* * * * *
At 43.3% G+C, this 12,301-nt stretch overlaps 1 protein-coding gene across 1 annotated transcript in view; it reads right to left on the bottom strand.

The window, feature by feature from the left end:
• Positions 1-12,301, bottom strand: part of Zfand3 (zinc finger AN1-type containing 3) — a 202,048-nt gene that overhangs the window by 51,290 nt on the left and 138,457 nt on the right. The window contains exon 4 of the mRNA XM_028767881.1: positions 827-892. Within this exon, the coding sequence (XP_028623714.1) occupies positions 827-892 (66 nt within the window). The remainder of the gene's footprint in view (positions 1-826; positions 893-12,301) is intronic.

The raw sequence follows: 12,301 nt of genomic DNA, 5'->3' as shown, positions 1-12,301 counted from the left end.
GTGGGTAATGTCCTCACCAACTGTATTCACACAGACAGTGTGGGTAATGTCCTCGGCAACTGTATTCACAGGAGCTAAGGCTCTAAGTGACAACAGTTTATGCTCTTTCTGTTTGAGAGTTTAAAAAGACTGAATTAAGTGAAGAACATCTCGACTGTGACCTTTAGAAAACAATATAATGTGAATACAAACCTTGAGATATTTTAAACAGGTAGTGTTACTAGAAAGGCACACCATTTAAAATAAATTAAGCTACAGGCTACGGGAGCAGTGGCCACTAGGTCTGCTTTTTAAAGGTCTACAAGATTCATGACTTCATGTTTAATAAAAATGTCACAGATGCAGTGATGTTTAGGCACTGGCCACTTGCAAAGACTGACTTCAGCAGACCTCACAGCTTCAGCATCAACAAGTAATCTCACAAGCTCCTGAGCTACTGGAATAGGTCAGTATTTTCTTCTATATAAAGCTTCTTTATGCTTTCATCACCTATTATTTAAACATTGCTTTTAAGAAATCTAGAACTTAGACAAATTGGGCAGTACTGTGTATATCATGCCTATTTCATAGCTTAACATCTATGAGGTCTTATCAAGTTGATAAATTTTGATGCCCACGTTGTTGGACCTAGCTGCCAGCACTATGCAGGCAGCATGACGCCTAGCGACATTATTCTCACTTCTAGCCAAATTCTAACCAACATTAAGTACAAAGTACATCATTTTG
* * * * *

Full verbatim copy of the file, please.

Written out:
At 43.3% G+C, this 12,301-nt stretch overlaps 1 protein-coding gene across 1 annotated transcript in view; it reads right to left on the bottom strand.

The window, feature by feature from the left end:
• Positions 1-12,301, bottom strand: part of Zfand3 (zinc finger AN1-type containing 3) — a 202,048-nt gene that overhangs the window by 51,290 nt on the left and 138,457 nt on the right. The window contains exon 4 of the mRNA XM_028767881.1: positions 827-892. Within this exon, the coding sequence (XP_028623714.1) occupies positions 827-892 (66 nt within the window). The remainder of the gene's footprint in view (positions 1-826; positions 893-12,301) is intronic.

The raw sequence follows: 12,301 nt of genomic DNA, 5'->3' as shown, positions 1-12,301 counted from the left end.
GTGGGTAATGTCCTCACCAACTGTATTCACACAGACAGTGTGGGTAATGTCCTCGGCAACTGTATTCACAGGAGCTAAGGCTCTAAGTGACAACAGTTTATGCTCTTTCTGTTTGAGAGTTTAAAAAGACTGAATTAAGTGAAGAACATCTCGACTGTGACCTTTAGAAAACAATATAATGTGAATACAAACCTTGAGATATTTTAAACAGGTAGTGTTACTAGAAAGGCACACCATTTAAAATAAATTAAGCTACAGGCTACGGGAGCAGTGGCCACTAGGTCTGCTTTTTAAAGGTCTACAAGATTCATGACTTCATGTTTAATAAAAATGTCACAGATGCAGTGATGTTTAGGCACTGGCCACTTGCAAAGACTGACTTCAGCAGACCTCACAGCTTCAGCATCAACAAGTAATCTCACAAGCTCCTGAGCTACTGGAATAGGTCAGTATTTTCTTCTATATAAAGCTTCTTTATGCTTTCATCACCTATTATTTAAACATTGCTTTTAAGAAATCTAGAACTTAGACAAATTGGGCAGTACTGTGTATATCATGCCTATTTCATAGCTTAACATCTATGAGGTCTTATCAAGTTGATAAATTTTGATGCCCACGTTGTTGGACCTAGCTGCCAGCACTATGCAGGCAGCATGACGCCTAGCGACATTATTCTCACTTCTAGCCAAATTCTAACCAACATTAAGTACAAAGTACATCATTTTG